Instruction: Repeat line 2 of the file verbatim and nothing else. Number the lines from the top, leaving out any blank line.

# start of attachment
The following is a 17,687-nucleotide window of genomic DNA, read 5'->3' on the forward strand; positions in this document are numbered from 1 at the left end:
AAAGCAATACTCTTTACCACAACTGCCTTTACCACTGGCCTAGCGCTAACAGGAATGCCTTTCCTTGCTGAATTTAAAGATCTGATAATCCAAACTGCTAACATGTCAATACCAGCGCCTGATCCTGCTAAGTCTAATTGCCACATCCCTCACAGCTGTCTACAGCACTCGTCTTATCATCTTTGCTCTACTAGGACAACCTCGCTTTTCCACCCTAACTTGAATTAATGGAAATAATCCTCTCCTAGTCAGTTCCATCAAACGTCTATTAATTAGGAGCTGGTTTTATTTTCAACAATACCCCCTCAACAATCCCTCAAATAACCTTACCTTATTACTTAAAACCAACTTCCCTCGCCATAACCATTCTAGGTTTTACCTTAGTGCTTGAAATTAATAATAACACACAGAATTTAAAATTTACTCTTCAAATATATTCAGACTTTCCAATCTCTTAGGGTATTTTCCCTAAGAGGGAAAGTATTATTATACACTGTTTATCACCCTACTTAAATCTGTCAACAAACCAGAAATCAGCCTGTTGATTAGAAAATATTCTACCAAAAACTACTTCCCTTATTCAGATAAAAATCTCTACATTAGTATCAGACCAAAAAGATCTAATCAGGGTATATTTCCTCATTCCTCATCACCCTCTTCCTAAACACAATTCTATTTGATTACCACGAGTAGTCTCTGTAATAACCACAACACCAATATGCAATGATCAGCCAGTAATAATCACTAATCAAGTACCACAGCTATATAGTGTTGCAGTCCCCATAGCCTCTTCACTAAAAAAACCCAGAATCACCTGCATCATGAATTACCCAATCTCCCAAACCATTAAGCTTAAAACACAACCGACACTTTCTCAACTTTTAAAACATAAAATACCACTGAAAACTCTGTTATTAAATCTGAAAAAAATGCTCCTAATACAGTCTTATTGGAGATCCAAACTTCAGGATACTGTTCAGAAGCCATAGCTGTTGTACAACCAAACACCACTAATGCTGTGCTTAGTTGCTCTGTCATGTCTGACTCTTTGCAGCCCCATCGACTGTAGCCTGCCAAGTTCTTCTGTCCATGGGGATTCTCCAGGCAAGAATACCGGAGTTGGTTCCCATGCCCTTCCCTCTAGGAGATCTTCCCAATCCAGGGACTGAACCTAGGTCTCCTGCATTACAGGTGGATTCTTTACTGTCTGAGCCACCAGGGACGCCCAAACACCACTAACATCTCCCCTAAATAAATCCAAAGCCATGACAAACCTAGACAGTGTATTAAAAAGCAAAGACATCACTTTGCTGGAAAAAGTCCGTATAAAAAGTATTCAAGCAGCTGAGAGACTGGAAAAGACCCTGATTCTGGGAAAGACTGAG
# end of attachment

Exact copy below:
AAAGCAATACTCTTTACCACAACTGCCTTTACCACTGGCCTAGCGCTAACAGGAATGCCTTTCCTTGCTGAATTTAAAGATCTGATAATCCAAACTGCTAACATGTCAATACCAGCGCCTGATCCTGCTAAGTCTAATTGCCACATCCCTCACAGCTGTCTACAGCACTCGTCTTATCATCTTTGCTCTACTAGGACAACCTCGCTTTTCCACCCTAACTTGAATTAATGGAAATAATCCTCTCCTAGTCAGTTCCATCAAACGTCTATTAATTAGGAGCTGGTTTTATTTTCAACAATACCCCCTCAACAATCCCTCAAATAACCTTACCTTATTACTTAAAACCAACTTCCCTCGCCATAACCATTCTAGGTTTTACCTTAGTGCTTGAAATTAATAATAACACACAGAATTTAAAATTTACTCTTCAAATATATTCAGACTTTCCAATCTCTTAGGGTATTTTCCCTAAGAGGGAAAGTATTATTATACACTGTTTATCACCCTACTTAAATCTGTCAACAAACCAGAAATCAGCCTGTTGATTAGAAAATATTCTACCAAAAACTACTTCCCTTATTCAGATAAAAATCTCTACATTAGTATCAGACCAAAAAGATCTAATCAGGGTATATTTCCTCATTCCTCATCACCCTCTTCCTAAACACAATTCTATTTGATTACCACGAGTAGTCTCTGTAATAACCACAACACCAATATGCAATGATCAGCCAGTAATAATCACTAATCAAGTACCACAGCTATATAGTGTTGCAGTCCCCATAGCCTCTTCACTAAAAAAACCCAGAATCACCTGCATCATGAATTACCCAATCTCCCAAACCATTAAGCTTAAAACACAACCGACACTTTCTCAACTTTTAAAACATAAAATACCACTGAAAACTCTGTTATTAAATCTGAAAAAAATGCTCCTAATACAGTCTTATTGGAGATCCAAACTTCAGGATACTGTTCAGAAGCCATAGCTGTTGTACAACCAAACACCACTAATGCTGTGCTTAGTTGCTCTGTCATGTCTGACTCTTTGCAGCCCCATCGACTGTAGCCTGCCAAGTTCTTCTGTCCATGGGGATTCTCCAGGCAAGAATACCGGAGTTGGTTCCCATGCCCTTCCCTCTAGGAGATCTTCCCAATCCAGGGACTGAACCTAGGTCTCCTGCATTACAGGTGGATTCTTTACTGTCTGAGCCACCAGGGACGCCCAAACACCACTAACATCTCCCCTAAATAAATCCAAAGCCATGACAAACCTAGACAGTGTATTAAAAAGCAAAGACATCACTTTGCTGGAAAAAGTCCGTATAAAAAGTATTCAAGCAGCTGAGAGACTGGAAAAGACCCTGATTCTGGGAAAGACTGAG